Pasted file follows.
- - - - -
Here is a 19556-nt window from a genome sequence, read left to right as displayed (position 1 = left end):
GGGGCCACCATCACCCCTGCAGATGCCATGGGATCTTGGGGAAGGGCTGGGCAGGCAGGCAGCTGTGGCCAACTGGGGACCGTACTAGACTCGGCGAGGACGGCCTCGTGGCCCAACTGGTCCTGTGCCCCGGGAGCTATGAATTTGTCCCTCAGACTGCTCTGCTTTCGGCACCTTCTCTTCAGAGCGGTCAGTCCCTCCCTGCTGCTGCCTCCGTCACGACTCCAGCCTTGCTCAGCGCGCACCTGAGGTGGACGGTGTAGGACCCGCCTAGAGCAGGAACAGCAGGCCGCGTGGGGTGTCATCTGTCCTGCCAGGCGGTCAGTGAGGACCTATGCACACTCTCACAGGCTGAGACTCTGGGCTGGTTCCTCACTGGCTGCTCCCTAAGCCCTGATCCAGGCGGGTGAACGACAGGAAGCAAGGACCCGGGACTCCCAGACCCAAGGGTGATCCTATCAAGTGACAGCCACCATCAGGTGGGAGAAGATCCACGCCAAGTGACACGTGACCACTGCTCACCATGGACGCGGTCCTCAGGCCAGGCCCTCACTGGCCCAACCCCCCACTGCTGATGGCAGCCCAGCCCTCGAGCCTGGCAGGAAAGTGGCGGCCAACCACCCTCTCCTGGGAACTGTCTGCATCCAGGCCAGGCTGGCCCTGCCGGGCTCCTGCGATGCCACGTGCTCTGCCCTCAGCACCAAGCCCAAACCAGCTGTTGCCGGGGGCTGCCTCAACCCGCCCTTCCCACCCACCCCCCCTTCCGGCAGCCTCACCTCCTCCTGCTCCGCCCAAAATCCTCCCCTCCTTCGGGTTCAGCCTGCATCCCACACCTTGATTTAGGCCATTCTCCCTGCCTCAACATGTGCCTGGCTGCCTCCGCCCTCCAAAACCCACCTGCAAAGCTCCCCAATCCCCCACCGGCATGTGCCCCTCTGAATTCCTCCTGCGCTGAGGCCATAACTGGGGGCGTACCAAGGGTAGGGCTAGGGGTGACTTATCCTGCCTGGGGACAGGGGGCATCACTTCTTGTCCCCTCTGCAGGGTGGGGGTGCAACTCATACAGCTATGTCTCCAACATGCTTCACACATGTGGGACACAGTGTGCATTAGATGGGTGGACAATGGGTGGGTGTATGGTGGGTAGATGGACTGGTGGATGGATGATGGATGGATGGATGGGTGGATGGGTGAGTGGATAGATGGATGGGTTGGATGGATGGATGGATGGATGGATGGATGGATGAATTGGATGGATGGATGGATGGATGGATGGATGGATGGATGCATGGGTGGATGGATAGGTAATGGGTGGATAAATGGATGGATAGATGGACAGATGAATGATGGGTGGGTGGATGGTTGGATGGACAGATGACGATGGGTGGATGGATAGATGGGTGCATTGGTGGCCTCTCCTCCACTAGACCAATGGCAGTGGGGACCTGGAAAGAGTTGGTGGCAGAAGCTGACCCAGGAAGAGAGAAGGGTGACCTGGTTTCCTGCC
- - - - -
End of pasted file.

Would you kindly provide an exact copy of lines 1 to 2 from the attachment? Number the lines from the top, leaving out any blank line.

Here is a 19556-nt window from a genome sequence, read left to right as displayed (position 1 = left end):
GGGGCCACCATCACCCCTGCAGATGCCATGGGATCTTGGGGAAGGGCTGGGCAGGCAGGCAGCTGTGGCCAACTGGGGACCGTACTAGACTCGGCGAGGACGGCCTCGTGGCCCAACTGGTCCTGTGCCCCGGGAGCTATGAATTTGTCCCTCAGACTGCTCTGCTTTCGGCACCTTCTCTTCAGAGCGGTCAGTCCCTCCCTGCTGCTGCCTCCGTCACGACTCCAGCCTTGCTCAGCGCGCACCTGAGGTGGACGGTGTAGGACCCGCCTAGAGCAGGAACAGCAGGCCGCGTGGGGTGTCATCTGTCCTGCCAGGCGGTCAGTGAGGACCTATGCACACTCTCACAGGCTGAGACTCTGGGCTGGTTCCTCACTGGCTGCTCCCTAAGCCCTGATCCAGGCGGGTGAACGACAGGAAGCAAGGACCCGGGACTCCCAGACCCAAGGGTGATCCTATCAAGTGACAGCCACCATCAGGTGGGAGAAGATCCACGCCAAGTGACACGTGACCACTGCTCACCATGGACGCGGTCCTCAGGCCAGGCCCTCACTGGCCCAACCCCCCACTGCTGATGGCAGCCCAGCCCTCGAGCCTGGCAGGAAAGTGGCGGCCAACCACCCTCTCCTGGGAACTGTCTGCATCCAGGCCAGGCTGGCCCTGCCGGGCTCCTGCGATGCCACGTGCTCTGCCCTCAGCACCAAGCCCAAACCAGCTGTTGCCGGGGGCTGCCTCAACCCGCCCTTCCCACCCACCCCCCCTTCCGGCAGCCTCACCTCCTCCTGCTCCGCCCAAAATCCTCCCCTCCTTCGGGTTCAGCCTGCATCCCACACCTTGATTTAGGCCATTCTCCCTGCCTCAACATGTGCCTGGCTGCCTCCGCCCTCCAAAACCCACCTGCAAAGCTCCCCAATCCCCCACCGGCATGTGCCCCTCTGAATTCCTCCTGCGCTGAGGCCATAACTGGGGGCGTACCAAGGGTAGGGCTAGGGGTGACTTATCCTGCCTGGGGACAGGGGGCATCACTTCTTGTCCCCTCTGCAGGGTGGGGGTGCAACTCATACAGCTATGTCTCCAACATGCTTCACACATGTGGGACACAGTGTGCATTAGATGGGTGGACAATGGGTGGGTGTATGGTGGGTAGATGGACTGGTGGATGGATGATGGATGGATGGATGGGTGGATGGGTGAGTGGATAGATGGATGGGTTGGATGGATGGATGGATGGATGGATGGATGGATGAATTGGATGGATGGATGGATGGATGGATGGATGGATGGATGCATGGGTGGATGGATAGGTAATGGGTGGATAAATGGATGGATAGATGGACAGATGAATGATGGGTGGGTGGATGGTTGGATGGACAGATGACGATGGGTGGATGGATAGATGGGTGCATTGGTGGCCTCTCCTCCACTAGACCAATGGCAGTGGGGACCTGGAAAGAGTTGGTGGCAGAAGCTGACCCAGGAAGAGAGAAGGGTGACCTGGTTTCCTGCC